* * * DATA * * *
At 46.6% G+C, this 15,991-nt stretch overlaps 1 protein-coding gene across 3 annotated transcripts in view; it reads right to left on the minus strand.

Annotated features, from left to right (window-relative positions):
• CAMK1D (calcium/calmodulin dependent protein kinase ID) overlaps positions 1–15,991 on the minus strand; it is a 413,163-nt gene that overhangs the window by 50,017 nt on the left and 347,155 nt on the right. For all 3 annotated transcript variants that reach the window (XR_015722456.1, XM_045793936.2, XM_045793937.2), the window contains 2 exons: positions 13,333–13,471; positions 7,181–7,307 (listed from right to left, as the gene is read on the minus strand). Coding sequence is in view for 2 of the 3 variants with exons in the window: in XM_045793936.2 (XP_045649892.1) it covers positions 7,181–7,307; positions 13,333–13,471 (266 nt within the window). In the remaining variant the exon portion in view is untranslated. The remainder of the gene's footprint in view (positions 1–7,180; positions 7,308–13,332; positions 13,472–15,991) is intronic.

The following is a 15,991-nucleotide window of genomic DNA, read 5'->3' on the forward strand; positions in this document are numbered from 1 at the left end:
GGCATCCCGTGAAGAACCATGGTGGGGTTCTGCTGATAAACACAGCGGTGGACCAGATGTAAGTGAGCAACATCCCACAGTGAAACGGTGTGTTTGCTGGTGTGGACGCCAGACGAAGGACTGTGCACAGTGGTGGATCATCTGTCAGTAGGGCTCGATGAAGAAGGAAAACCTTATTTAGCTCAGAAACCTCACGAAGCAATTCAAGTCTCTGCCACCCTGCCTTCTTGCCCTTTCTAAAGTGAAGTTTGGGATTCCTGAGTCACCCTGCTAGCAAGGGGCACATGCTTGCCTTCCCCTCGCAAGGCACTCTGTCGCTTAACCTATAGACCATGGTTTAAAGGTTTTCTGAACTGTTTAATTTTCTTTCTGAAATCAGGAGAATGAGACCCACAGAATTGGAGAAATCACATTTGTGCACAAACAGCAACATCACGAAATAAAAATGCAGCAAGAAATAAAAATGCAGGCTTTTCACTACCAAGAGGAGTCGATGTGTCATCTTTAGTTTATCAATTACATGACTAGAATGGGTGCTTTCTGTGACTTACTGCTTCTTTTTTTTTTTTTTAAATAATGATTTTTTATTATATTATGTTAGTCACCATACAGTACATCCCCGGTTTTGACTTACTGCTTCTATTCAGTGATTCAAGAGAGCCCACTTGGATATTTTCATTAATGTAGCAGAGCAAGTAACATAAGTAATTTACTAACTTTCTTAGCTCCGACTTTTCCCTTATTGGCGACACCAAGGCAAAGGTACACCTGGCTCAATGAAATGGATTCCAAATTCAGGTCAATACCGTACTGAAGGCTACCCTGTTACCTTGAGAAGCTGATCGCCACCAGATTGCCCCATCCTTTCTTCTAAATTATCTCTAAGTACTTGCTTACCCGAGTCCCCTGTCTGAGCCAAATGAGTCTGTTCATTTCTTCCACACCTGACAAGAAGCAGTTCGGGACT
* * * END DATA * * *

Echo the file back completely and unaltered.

At 46.6% G+C, this 15,991-nt stretch overlaps 1 protein-coding gene across 3 annotated transcripts in view; it reads right to left on the minus strand.

Annotated features, from left to right (window-relative positions):
• CAMK1D (calcium/calmodulin dependent protein kinase ID) overlaps positions 1–15,991 on the minus strand; it is a 413,163-nt gene that overhangs the window by 50,017 nt on the left and 347,155 nt on the right. For all 3 annotated transcript variants that reach the window (XR_015722456.1, XM_045793936.2, XM_045793937.2), the window contains 2 exons: positions 13,333–13,471; positions 7,181–7,307 (listed from right to left, as the gene is read on the minus strand). Coding sequence is in view for 2 of the 3 variants with exons in the window: in XM_045793936.2 (XP_045649892.1) it covers positions 7,181–7,307; positions 13,333–13,471 (266 nt within the window). In the remaining variant the exon portion in view is untranslated. The remainder of the gene's footprint in view (positions 1–7,180; positions 7,308–13,332; positions 13,472–15,991) is intronic.

The following is a 15,991-nucleotide window of genomic DNA, read 5'->3' on the forward strand; positions in this document are numbered from 1 at the left end:
GGCATCCCGTGAAGAACCATGGTGGGGTTCTGCTGATAAACACAGCGGTGGACCAGATGTAAGTGAGCAACATCCCACAGTGAAACGGTGTGTTTGCTGGTGTGGACGCCAGACGAAGGACTGTGCACAGTGGTGGATCATCTGTCAGTAGGGCTCGATGAAGAAGGAAAACCTTATTTAGCTCAGAAACCTCACGAAGCAATTCAAGTCTCTGCCACCCTGCCTTCTTGCCCTTTCTAAAGTGAAGTTTGGGATTCCTGAGTCACCCTGCTAGCAAGGGGCACATGCTTGCCTTCCCCTCGCAAGGCACTCTGTCGCTTAACCTATAGACCATGGTTTAAAGGTTTTCTGAACTGTTTAATTTTCTTTCTGAAATCAGGAGAATGAGACCCACAGAATTGGAGAAATCACATTTGTGCACAAACAGCAACATCACGAAATAAAAATGCAGCAAGAAATAAAAATGCAGGCTTTTCACTACCAAGAGGAGTCGATGTGTCATCTTTAGTTTATCAATTACATGACTAGAATGGGTGCTTTCTGTGACTTACTGCTTCTTTTTTTTTTTTTTAAATAATGATTTTTTATTATATTATGTTAGTCACCATACAGTACATCCCCGGTTTTGACTTACTGCTTCTATTCAGTGATTCAAGAGAGCCCACTTGGATATTTTCATTAATGTAGCAGAGCAAGTAACATAAGTAATTTACTAACTTTCTTAGCTCCGACTTTTCCCTTATTGGCGACACCAAGGCAAAGGTACACCTGGCTCAATGAAATGGATTCCAAATTCAGGTCAATACCGTACTGAAGGCTACCCTGTTACCTTGAGAAGCTGATCGCCACCAGATTGCCCCATCCTTTCTTCTAAATTATCTCTAAGTACTTGCTTACCCGAGTCCCCTGTCTGAGCCAAATGAGTCTGTTCATTTCTTCCACACCTGACAAGAAGCAGTTCGGGACT